Feeling guilty about watching Made in Chelsea? Perhaps you’d feel better if you knew that 30 minutes or more of Spencer, Jamie and Binky could help heat a home.
In a well-insulated building the energy emitted by a television, a fridge and two human bodies would be enough to heat it, said senior electrical engineer Bill Watts, who thinks we could all save money and energy by adopting Passivhaus building standards.
Although central heating systems would be needed on the coldest days, they would be made “all but redundant” in homes built according to Passivhaus standard, said Mr Watts, a senior partner at engineering firm Max Fordham. The standard, developed in Germany in the early 1990s, leads to homes that are so energy efficient they only need an extra 15kWh/m² per year of heating energy.
So, just an hour in front of the box would be “enough to keep you warm when it’s down to three degrees outside. That will give you 21 degrees inside,” said Mr Watts. “It does depend on whether you’ve got very heavy concrete walls. But if it’s a modern construction, things will heat up very quickly.”
Mr Watts said those wishing to feel the full heating benefits of a television would need to thoroughly insulate their home through such methods as triple-glazing and wall insulation. “The average home in the UK uses 130kWh/m² per year to heat. Even in older homes, effective insulation can, in some cases, reduce this to as little as 15kWh/m² per year, meaning the modest amount of radiated heat from a television in a well-insulated home would keep most of us comfortably warm,” said Mr Watts.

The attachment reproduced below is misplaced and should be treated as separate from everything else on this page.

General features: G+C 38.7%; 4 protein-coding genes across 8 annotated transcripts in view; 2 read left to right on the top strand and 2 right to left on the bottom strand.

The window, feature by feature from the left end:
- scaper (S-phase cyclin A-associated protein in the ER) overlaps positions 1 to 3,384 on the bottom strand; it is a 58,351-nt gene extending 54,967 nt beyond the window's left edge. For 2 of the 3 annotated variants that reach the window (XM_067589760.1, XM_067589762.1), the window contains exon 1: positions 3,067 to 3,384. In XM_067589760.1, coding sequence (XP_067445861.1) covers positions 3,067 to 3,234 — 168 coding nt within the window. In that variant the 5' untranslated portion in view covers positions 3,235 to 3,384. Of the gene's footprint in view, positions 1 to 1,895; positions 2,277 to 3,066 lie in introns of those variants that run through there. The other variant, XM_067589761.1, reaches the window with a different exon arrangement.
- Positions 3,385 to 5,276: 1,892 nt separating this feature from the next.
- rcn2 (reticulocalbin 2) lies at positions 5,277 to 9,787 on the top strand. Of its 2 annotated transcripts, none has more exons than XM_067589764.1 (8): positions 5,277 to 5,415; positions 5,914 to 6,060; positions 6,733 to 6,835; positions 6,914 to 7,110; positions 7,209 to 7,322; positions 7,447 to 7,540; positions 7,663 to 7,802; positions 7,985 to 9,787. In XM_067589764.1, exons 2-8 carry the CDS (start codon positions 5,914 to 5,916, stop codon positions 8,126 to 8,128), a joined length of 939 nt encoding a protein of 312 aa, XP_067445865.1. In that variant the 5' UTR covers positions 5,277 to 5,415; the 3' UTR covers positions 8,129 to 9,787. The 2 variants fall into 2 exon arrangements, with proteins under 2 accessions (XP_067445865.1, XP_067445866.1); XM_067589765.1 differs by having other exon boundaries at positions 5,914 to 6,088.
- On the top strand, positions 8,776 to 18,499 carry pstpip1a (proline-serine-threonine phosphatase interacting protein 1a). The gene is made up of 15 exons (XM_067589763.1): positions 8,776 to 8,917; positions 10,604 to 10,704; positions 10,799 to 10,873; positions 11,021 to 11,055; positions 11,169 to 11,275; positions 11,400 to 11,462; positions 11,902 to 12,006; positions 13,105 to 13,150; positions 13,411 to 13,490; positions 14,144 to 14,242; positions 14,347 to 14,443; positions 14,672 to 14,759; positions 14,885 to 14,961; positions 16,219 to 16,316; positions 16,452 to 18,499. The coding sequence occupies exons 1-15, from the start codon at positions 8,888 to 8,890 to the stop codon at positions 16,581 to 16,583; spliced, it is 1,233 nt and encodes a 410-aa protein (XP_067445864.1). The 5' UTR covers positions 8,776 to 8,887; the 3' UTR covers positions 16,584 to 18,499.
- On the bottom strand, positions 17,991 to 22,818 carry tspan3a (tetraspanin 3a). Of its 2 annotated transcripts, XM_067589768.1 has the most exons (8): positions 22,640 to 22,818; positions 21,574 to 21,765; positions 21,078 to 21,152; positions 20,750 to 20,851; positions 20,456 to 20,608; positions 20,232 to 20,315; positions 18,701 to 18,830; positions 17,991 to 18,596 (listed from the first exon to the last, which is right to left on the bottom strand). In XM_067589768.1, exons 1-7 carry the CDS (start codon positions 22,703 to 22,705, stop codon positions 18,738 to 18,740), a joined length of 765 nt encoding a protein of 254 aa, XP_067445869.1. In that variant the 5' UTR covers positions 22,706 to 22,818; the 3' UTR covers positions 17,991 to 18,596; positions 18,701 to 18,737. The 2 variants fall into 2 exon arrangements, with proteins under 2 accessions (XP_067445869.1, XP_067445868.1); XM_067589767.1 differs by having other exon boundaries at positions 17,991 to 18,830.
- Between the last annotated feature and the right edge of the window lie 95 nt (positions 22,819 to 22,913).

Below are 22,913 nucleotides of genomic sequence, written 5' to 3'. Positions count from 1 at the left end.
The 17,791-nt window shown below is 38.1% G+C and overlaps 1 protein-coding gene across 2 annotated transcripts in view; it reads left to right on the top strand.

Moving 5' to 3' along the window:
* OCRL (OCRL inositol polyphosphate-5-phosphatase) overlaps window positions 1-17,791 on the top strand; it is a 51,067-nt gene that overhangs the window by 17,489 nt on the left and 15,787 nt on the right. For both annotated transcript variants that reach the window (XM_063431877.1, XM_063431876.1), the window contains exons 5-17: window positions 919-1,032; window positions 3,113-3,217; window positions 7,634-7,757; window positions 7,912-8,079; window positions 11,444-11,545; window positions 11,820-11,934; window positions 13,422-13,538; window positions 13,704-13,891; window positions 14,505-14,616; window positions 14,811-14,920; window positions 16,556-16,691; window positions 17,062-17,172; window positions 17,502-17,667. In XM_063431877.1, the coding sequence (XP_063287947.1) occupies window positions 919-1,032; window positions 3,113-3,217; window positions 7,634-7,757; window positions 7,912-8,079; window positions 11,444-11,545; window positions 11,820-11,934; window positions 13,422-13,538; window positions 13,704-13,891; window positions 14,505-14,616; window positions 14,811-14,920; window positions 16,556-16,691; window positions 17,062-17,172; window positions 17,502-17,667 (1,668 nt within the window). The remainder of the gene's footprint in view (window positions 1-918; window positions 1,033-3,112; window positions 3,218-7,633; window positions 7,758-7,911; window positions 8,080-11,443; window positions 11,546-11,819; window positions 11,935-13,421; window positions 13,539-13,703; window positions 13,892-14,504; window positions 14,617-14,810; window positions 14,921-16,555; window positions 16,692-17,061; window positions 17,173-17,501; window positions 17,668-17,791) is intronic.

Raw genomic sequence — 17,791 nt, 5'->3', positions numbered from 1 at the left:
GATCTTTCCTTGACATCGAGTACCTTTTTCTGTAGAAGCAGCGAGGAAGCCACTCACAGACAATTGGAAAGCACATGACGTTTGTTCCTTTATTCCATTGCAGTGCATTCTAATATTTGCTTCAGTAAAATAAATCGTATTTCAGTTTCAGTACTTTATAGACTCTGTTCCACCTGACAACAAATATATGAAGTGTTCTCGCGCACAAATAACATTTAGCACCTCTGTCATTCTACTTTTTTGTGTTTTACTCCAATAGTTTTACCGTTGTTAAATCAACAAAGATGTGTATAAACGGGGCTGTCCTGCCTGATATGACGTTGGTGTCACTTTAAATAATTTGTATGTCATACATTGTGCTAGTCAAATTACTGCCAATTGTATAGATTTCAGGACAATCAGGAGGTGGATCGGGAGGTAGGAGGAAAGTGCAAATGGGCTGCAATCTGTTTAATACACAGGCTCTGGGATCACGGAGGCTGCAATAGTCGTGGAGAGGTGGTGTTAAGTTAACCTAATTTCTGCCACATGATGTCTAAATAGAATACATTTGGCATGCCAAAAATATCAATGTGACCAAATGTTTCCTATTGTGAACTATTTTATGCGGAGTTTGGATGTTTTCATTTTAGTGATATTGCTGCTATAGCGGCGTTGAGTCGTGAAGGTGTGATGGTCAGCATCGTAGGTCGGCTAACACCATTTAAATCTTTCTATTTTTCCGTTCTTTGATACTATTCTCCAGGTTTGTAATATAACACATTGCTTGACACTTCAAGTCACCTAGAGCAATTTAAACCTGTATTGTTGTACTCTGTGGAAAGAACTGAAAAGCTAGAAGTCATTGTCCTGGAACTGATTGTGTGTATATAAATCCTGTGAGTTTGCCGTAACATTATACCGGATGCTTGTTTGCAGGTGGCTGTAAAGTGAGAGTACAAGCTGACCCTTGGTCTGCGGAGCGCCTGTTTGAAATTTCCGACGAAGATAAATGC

Although popular in Germany and Sweden, not enough homes in the UK are being built to the Passivhaus standard, he said. Instead money was being spent on more wasteful systems such as Combined Heat and Power schemes and District Heating, which are switched on all year round and can cost between £5,000 and £15,000 to install.
“The standards [of building new homes with appropriate insulation] have been sliding back, under pressure from developers [who] say ‘we can’t afford to put in all this insulation’. But people are spending money on these District Heating schemes which are very expensive,” said Mr Watts.
Insulating older buildings was also necessary to reduce energy consumption, but often proved expensive. “The retrofit of the existing housing stock is a real challenge. It’s certainly possible to get it up to that sort of [Passivhaus] standard but I didn’t say it was easy. You either put [insulation] on the outside of the house which will affect what the building looks like or you put it on the inside which affects how big the rooms are … [but] it can be done on a piecemeal basis,” said Mr Watts.
Improving the insulation standard of homes would have an “enormous” impact on the UK’s carbon dioxide emissions and energy usage. Nearly half of the energy consumed in the UK is for heating.
Mark Elton, a certified European Passivhaus designer, said home appliances contributed a higher proportion of heating needs in Passivhaus buildings than conventional homes, but did not advocate depending on them “as the primary form of heating as they rely on carbon-intensive electricity to operate”.
“But as the future for energy efficient, highly comfortable homes ... the Passivhaus standard represents an exciting future,” he said, adding that a three-bedroom home of around 100m² could cost as little as £7 per month to heat.
Investing in Passivhaus standard insulation of existing building stock as a national infrastructure priority, would also reduce the need for new power plants. “Maybe we wouldn’t need that next generation of expensive Chinese-funded, French-built power stations after all,” he said.
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